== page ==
Definition of cantrip in English:

cantrip

Pronunciation /ˈkantrip/ /ˈkæntrɪp/

noun

archaic Scottish
  • A mischievous or playful act; a trick.

    • ‘Jinx liked that, because there was something reassuring in the countless little cantrips and tricks, so unlike anything he had known.’
    • ‘Small, everyday cantrips, often considered party tricks by the more learned members of their race, are taught to whelplings, things like lighting a small fire, conjuring a cooling breeze, and the such.’
    • ‘My training isn't finished and most of my spells are weak cantrips.’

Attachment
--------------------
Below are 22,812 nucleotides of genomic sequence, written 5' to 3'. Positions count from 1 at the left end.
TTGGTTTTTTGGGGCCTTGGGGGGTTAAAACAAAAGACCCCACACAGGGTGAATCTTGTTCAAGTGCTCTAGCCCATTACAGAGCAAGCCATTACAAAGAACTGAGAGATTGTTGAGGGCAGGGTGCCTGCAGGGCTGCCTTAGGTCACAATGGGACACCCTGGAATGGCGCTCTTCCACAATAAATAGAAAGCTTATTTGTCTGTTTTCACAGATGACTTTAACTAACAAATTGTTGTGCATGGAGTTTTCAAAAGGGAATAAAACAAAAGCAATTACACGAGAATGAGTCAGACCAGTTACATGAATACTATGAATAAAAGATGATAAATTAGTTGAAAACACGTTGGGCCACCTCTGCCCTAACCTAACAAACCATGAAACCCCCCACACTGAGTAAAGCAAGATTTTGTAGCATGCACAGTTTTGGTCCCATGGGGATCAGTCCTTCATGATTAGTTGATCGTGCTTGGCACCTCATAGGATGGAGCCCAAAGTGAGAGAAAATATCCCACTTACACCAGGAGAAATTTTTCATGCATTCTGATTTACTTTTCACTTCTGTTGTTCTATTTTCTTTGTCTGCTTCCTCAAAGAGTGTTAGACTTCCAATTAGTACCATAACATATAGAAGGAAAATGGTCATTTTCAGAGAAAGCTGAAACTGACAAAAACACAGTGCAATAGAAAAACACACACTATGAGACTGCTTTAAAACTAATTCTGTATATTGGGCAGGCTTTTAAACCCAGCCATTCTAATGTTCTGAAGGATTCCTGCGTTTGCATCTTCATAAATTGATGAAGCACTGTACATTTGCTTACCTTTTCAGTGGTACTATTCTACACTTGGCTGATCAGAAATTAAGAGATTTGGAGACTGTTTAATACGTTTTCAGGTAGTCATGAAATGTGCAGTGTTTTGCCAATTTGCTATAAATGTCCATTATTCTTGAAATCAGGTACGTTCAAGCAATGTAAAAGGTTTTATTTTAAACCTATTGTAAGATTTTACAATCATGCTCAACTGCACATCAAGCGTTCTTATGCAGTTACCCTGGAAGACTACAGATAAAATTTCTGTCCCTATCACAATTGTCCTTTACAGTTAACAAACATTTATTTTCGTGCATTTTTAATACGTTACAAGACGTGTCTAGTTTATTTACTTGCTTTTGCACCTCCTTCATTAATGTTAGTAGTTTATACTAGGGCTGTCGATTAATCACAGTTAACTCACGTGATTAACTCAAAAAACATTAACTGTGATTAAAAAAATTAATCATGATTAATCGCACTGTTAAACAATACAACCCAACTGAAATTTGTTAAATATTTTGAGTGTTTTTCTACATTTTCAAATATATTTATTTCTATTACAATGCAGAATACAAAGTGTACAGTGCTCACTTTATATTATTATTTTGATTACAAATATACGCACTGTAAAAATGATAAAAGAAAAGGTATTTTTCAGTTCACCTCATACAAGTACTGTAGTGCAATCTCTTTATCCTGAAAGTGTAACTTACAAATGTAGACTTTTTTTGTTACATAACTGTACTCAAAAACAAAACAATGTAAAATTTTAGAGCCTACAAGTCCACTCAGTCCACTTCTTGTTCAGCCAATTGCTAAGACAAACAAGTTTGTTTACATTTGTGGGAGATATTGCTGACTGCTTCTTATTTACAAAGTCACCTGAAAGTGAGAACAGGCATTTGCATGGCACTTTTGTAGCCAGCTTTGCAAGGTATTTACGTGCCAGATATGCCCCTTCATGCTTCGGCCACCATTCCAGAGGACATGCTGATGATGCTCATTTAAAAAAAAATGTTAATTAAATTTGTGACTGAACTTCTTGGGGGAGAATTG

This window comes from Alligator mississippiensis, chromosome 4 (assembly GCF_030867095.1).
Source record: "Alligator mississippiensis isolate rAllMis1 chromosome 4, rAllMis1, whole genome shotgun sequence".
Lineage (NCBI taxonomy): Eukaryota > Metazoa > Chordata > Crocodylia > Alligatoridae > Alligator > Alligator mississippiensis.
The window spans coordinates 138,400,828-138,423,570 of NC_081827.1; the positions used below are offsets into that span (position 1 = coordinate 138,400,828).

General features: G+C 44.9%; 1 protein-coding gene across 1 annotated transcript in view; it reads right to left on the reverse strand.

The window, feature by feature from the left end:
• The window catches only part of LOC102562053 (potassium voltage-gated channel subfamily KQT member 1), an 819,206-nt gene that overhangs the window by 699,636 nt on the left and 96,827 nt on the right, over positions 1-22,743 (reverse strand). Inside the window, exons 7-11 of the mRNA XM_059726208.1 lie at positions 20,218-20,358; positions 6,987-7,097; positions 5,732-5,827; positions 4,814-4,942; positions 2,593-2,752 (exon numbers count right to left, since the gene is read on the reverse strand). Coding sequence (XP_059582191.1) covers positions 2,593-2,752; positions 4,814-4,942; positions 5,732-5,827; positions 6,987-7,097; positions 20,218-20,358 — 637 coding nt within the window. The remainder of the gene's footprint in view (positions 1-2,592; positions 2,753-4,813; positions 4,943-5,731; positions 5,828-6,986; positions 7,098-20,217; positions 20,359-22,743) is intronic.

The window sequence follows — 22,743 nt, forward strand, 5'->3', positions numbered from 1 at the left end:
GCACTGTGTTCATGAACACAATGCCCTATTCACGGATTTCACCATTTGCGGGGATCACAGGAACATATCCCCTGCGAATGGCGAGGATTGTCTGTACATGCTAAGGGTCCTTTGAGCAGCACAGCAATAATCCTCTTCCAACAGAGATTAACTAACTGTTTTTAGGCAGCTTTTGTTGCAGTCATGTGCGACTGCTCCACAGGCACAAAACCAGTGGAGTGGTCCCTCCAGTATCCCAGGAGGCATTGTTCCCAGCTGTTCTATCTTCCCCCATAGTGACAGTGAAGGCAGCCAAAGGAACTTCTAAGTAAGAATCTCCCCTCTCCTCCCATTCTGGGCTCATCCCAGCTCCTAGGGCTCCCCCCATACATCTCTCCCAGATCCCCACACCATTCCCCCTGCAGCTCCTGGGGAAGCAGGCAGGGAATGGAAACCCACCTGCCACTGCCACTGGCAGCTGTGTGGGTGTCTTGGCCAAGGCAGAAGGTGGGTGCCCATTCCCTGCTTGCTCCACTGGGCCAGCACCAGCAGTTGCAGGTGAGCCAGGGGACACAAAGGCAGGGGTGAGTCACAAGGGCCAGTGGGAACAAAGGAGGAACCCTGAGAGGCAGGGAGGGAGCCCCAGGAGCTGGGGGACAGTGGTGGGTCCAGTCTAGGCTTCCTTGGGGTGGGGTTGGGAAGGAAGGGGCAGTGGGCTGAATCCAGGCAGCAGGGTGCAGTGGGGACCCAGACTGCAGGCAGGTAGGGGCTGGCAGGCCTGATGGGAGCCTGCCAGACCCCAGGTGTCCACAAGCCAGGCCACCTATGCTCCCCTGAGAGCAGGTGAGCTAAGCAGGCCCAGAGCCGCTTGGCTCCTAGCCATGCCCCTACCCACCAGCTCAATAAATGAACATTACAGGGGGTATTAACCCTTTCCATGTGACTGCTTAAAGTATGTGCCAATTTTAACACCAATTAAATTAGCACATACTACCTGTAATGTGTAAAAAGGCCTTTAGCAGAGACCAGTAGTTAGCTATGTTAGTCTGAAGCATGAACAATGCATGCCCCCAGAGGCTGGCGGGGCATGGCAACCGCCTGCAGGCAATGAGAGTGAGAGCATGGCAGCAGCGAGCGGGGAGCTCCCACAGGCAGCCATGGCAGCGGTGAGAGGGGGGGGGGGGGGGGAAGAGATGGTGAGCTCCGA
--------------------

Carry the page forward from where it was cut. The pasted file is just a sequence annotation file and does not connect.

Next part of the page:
• ‘No longer did he smile and laugh as she performed cantrips and illusions, now he frowned, despising all magic, therefore despising her, she being a student of the magic arts.’
    • ‘As the cantrip for detecting magical aura levels finished, the usual tingling feeling came into his body, and instantly escalated.’
    practical joke, joke, prank, jape, stunt, antic, caper

Origin

Late 16th century (also in the sense ‘witch's trick’): of unknown origin.

Pronunciation

cantrip

/ˈkantrip/ /ˈkæntrɪp/